The future, will be printed!
3D printing is about to disrupt the $10 trillion global manufacturing industry in the next decade. With the possibilities this technology opens, it is sure to transform how we create, what we create and where we create.
Manufacturing, as we know it, has certain limitations. It is usually outsourced to a specific region in the world due to the equipment costs associated with it and hence as a result product designers and manufacturers work separately. Moreover, the cost of manufacturing is related to the number of units that are to be manufactured and this drives the designers to design generic one-size-fits-all products.
3D printing has the potential to overcome all these limitations. The entire setup can be as small as a desktop printer, to as big as to be able to print the entire dashboard of a Toyota Camry, and hence it would be possible to have a 3D printer in every household, and that’s when we will reach the true democratization of manufacturing.
With 3D printers showing up in each household, it will no longer be required to mass manufacture generic goods in one part of the world, but instead consumers could manufacture their own products, customized to their liking right at their desk! Designers no longer have to stick to generic designs, but can explore customized designs for their customers. This will be a time when you’ll get exactly what you want, no one-size-fits-alls, as designers will no longer be limited by the manufacturing costs.
This is also a huge breakthrough in the field of prosthetics. It is an application which on a large scale requires customized designs for each individual, and with the advances in 3D printing it is now possible. Custom designs can be made in a matter of minutes and within no time you can have customized 3D printed prosthetic limb.
Made In Space is one of the first companies to have successfully demonstrated how 3D printing can be put to use in a disruptive way. They have been able to successfully place their Zero-G printers at the International Space Station, making it possible to do additive manufacturing in space and hence avoiding all the costs associated with transportation of those items from earth to space. They are already saving billions of dollars.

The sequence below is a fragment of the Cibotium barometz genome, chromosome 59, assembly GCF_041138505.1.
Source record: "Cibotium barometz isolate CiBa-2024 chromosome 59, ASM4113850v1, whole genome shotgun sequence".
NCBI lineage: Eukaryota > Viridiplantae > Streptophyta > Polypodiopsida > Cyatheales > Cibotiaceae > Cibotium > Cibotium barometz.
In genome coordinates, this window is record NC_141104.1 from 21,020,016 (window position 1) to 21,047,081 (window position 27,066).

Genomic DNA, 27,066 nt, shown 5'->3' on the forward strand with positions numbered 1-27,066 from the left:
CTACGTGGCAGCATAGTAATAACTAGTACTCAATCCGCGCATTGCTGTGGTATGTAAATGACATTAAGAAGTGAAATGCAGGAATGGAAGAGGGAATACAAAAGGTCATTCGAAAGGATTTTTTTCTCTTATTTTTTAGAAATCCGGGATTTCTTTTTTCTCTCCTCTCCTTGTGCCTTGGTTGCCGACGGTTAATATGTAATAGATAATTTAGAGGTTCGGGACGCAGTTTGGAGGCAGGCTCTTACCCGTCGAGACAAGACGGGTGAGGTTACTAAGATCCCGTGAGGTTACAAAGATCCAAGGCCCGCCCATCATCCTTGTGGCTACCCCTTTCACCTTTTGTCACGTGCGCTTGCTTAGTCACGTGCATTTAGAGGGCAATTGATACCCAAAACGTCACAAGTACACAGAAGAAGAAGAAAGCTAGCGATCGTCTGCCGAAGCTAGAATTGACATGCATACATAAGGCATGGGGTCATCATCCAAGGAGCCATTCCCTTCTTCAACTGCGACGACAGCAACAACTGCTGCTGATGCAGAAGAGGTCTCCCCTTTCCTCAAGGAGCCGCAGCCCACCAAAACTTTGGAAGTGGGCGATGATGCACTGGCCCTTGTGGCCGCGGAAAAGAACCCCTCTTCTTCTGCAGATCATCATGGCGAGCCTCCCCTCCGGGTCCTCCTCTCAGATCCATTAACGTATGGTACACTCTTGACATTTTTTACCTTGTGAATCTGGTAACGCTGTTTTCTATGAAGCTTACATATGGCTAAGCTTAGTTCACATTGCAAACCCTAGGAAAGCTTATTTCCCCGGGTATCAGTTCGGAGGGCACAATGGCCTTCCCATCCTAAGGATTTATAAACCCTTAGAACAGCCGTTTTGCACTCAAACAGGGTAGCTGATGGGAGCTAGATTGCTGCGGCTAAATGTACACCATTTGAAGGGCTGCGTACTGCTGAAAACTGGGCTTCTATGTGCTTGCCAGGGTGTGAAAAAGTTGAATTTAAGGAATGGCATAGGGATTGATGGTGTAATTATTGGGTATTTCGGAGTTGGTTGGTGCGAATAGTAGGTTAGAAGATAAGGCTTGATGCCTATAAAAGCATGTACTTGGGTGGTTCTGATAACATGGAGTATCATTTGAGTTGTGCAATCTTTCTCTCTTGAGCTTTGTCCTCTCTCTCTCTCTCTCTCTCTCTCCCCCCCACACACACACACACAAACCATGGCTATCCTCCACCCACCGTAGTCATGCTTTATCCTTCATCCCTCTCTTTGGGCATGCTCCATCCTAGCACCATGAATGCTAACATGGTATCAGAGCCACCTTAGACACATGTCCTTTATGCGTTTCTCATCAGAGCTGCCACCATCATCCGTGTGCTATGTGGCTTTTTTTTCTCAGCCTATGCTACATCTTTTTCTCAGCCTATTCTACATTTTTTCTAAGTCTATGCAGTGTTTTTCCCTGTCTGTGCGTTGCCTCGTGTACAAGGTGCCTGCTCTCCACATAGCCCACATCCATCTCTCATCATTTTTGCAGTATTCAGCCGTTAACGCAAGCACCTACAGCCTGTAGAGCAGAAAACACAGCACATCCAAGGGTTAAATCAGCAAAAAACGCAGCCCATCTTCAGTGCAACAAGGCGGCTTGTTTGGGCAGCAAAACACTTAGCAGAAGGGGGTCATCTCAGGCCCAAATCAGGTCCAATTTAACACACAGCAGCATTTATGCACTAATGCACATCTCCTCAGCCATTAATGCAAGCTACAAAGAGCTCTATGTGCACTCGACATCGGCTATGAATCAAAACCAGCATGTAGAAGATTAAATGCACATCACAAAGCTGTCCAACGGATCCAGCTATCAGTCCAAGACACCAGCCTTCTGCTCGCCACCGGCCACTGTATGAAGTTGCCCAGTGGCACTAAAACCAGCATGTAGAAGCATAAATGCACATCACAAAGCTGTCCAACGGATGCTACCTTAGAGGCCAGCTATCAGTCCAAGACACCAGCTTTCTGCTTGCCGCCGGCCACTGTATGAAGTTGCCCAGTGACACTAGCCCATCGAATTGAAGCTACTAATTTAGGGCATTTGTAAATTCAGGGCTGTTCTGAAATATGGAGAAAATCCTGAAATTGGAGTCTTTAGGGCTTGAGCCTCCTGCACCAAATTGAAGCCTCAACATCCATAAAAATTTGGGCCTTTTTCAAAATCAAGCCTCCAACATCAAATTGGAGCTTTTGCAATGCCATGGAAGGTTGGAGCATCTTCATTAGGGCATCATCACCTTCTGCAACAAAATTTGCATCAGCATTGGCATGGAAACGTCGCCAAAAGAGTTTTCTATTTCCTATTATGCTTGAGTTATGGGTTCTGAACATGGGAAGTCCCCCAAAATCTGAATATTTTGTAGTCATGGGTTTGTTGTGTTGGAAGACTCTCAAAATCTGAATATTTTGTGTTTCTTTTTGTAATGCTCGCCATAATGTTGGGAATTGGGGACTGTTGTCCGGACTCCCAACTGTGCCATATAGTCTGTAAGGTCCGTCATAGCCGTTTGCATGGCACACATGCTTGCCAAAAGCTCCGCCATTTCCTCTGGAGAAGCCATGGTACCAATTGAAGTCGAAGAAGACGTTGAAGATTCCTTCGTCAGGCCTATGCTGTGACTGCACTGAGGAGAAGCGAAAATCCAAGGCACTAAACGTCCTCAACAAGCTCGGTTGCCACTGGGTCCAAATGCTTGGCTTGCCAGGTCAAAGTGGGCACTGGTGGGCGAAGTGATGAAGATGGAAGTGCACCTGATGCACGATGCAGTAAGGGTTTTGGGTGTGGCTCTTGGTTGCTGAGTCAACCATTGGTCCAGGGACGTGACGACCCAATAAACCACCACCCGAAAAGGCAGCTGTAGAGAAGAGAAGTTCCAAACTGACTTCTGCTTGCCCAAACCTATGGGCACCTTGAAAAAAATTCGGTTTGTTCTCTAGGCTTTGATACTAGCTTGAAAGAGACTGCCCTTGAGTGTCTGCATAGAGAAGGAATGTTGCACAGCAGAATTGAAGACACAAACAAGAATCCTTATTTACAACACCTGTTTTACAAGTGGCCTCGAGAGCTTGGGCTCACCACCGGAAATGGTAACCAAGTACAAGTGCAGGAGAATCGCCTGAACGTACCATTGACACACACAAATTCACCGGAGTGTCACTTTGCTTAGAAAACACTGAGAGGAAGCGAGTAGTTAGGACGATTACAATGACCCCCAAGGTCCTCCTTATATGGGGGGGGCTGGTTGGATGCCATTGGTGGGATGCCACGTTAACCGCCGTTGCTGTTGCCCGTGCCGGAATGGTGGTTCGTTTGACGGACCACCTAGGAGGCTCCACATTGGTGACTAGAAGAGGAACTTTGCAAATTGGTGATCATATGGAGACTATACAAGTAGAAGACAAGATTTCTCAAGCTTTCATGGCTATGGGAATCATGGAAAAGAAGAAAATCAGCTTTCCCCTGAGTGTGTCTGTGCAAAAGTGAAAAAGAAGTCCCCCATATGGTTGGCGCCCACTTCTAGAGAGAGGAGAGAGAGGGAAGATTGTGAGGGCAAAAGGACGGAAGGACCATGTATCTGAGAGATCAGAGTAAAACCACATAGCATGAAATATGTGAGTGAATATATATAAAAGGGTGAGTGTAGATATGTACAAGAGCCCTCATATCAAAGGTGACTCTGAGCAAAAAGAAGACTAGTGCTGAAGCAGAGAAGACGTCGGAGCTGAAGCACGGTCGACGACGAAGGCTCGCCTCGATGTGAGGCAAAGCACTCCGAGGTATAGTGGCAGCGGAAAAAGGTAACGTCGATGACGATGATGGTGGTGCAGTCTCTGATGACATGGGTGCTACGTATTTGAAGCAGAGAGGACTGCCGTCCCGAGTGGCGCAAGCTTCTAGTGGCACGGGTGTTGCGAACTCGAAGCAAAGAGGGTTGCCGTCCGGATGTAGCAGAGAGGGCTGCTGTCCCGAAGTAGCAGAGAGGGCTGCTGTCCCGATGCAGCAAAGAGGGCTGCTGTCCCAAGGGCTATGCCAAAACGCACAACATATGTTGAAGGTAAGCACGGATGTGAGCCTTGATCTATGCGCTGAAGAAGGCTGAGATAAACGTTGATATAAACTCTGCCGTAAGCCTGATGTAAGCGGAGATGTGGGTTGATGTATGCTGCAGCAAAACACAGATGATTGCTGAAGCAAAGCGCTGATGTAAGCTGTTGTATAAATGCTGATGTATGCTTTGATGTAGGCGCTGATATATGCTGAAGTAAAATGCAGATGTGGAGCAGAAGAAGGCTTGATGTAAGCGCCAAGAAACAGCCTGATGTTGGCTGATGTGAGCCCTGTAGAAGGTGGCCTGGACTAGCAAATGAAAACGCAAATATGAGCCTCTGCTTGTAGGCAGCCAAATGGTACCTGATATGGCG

But more than anything, 3D printing will help enable a lot of small scale innovators that were previously limited with the costs associated with the conventional methods of manufacturing, which were often expensive. No longer will they have to worry about manufacturing, with a 3D printer in every household, they will be able to reach a wider audience easier than ever!
While 3D printers have been around since the 1980’s, this is an exciting time as it is only now that this field has reached a point where the technology has been developed enough so that even a 12 year old kid who can point and click on a computer can design for a 3D printer and print. It is now when the technology has been standardized, and as a result of that an average customer no longer has to focus on the technology itself but really on what they want to accomplish. This is a huge thing, because this is exactly how technologies scale.
Moreover, an average printer that costed $20,000 in 2010, is well below the $1,000 mark today. Continuing the tread, these printers are going to get so dispensable that you would no longer have to outsource manufacturing to China, you could do that right in your garage very cheaply. This reduction in cost will bring about the widespread adoption of this technology. In a few years you wouldn’t go shopping for certain things, you’ll just download them!
This is just one of the many possibilities 3D printing has the potential to bring about. Endless possibilities can be explored based on the kind of materials these printers use, from nylons, polymers, alloys, all the way to silicon and special materials that are capable of printing human skin! With the possibilities through Vitro meat, it is now only a matter of time when you’ll be tweeting your refrigerator your dinner menu and it’ll be ready and waiting for you when you return from work.
About 2.6 million years ago, early human beings started chipping rocks to create sharp objects, a process we now call subtractive manufacturing. Then, in the 19th century the Industry Revolution happened and improved manufacturing techniques were formed through mass manufacturing. Now, we are heading towards digital manufacturing which will bring democratization of manufacturing.
The future, will be printed.